But Karachi are fortunate to have Mohammad Amir (four), English pacer Tymal Mills (five) and young Pakistani medium pacer Mohammad Irfan (five) who have been more successful this season. They have caused batsmen plenty of problems with their pace and swing and that should continue for the remainder of the tournament.
A man who has been at the helm for the last two editions of the PSL, Arthur has shown constant improvements to a Karachi side that finished fourth in 2016. Twelve months later, the South African guided his side to a third-place finish – and this year after five matches, they sit top of the table with Multan Sultans with three wins. Although there’s a long way to go, Athur possesses all the skills and knowledge to guide them to a first title. You just have to look at how Pakistan bounced back from their opening thrashing to India to clinch the ICC Champions Trophy triumph last year.
Put into bat first after the Sultans skipper Shoaib Malik won the toss, the Gladiators were bundled out for just 102 in under 16 overs with only Shane Watson (19), Sarfraz Ahmed (30) and Mahmudullah (15) managing to get into double figures.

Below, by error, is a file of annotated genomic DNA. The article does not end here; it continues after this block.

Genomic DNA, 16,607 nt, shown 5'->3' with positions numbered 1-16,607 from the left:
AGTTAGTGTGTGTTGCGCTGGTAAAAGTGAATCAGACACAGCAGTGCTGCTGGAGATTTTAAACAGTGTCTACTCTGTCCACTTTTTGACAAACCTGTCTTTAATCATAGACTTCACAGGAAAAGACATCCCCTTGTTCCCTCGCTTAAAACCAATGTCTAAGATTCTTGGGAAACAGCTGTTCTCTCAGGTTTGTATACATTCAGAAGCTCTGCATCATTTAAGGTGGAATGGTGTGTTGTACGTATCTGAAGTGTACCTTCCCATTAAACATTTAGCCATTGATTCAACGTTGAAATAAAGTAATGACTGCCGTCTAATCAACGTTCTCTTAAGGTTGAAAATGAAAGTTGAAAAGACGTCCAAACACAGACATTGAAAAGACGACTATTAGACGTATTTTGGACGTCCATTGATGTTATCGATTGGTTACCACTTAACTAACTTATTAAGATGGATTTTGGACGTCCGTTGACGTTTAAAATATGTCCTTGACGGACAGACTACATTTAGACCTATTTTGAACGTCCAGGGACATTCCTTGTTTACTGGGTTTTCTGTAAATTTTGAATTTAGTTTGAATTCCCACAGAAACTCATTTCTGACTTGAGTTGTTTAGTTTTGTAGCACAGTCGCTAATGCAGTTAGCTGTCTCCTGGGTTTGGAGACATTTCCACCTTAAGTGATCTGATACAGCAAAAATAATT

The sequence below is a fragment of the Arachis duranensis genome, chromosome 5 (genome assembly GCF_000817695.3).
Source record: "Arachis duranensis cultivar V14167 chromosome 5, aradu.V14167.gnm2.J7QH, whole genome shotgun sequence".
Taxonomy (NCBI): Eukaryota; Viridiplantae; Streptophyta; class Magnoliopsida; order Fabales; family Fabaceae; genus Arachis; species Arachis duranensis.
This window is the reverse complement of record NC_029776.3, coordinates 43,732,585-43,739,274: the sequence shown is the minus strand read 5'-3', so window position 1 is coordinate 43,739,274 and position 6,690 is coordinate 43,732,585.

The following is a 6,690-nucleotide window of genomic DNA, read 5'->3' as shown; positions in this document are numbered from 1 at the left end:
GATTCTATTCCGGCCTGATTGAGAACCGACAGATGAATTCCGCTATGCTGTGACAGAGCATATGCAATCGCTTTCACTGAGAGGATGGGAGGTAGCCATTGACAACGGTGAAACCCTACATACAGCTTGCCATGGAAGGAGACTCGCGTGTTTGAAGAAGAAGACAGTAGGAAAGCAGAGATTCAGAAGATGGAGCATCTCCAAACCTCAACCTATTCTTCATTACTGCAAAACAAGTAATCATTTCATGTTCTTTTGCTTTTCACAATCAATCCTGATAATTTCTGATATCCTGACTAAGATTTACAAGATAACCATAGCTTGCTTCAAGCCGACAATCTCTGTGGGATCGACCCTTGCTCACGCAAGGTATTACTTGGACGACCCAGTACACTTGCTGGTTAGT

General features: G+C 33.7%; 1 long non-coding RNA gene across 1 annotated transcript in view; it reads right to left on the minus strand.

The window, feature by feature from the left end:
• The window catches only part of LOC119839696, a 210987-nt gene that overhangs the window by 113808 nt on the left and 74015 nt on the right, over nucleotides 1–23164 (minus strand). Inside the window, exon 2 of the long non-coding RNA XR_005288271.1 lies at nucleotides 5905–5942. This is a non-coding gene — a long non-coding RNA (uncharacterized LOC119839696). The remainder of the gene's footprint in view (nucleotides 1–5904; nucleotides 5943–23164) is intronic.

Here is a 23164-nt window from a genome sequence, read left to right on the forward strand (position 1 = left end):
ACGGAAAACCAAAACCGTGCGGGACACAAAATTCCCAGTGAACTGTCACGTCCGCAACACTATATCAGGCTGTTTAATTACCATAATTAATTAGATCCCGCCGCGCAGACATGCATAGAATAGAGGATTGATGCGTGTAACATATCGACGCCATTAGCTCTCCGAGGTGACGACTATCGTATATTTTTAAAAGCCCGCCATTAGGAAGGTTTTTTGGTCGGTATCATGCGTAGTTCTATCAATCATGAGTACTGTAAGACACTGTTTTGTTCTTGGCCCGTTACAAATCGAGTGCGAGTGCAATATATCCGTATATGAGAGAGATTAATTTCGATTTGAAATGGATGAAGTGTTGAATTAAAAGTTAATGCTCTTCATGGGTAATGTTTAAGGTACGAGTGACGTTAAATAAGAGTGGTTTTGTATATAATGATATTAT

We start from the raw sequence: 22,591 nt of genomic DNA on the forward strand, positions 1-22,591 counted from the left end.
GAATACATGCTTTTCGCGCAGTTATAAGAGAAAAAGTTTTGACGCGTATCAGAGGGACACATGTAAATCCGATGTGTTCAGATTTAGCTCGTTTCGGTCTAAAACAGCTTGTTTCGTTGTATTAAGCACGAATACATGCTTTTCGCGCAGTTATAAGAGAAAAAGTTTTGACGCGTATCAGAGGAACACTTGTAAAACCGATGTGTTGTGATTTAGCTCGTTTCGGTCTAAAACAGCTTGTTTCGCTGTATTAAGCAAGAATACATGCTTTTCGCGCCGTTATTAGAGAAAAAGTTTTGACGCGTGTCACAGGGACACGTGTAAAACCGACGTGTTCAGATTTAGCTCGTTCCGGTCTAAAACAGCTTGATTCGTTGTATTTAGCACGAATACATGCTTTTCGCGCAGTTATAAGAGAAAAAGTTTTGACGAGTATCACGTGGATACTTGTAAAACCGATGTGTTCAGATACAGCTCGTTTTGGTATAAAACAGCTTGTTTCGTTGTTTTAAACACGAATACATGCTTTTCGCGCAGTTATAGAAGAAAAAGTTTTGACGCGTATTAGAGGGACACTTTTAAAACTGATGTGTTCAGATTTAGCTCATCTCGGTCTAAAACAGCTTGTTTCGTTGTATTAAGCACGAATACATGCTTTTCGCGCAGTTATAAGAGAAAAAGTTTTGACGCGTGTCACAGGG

In reply, the Multan Sultans coasted to victory, losing only wicket in the process as Kumar Sangakkara remained unbeaten on 51.
Here are the key moments from Saturday’s clash at Sharjah.
TANVIR AND JUNAID ROCK QUETTA
After Mohammad Irfan and Sohail Tanvir started excellently with the ball, the pressure grew on Quetta’s openers. It eventually told when Umar Amin slashed Tanvir straight into the hands of third-man in the fourth over.
With the very first delivery of the next over, Junaid Khan bowled Rameez Raja Jr to reduce Quetta to 28-2. When Watson holed out in the deep while trying to pull Junaid, the top-order was back in the pavilion for not a lot.
— PTV Sports (@PTVSp0rts) March 3, 2018
TAHIR’S HAT-TRICK CLEANS UP THE TAIL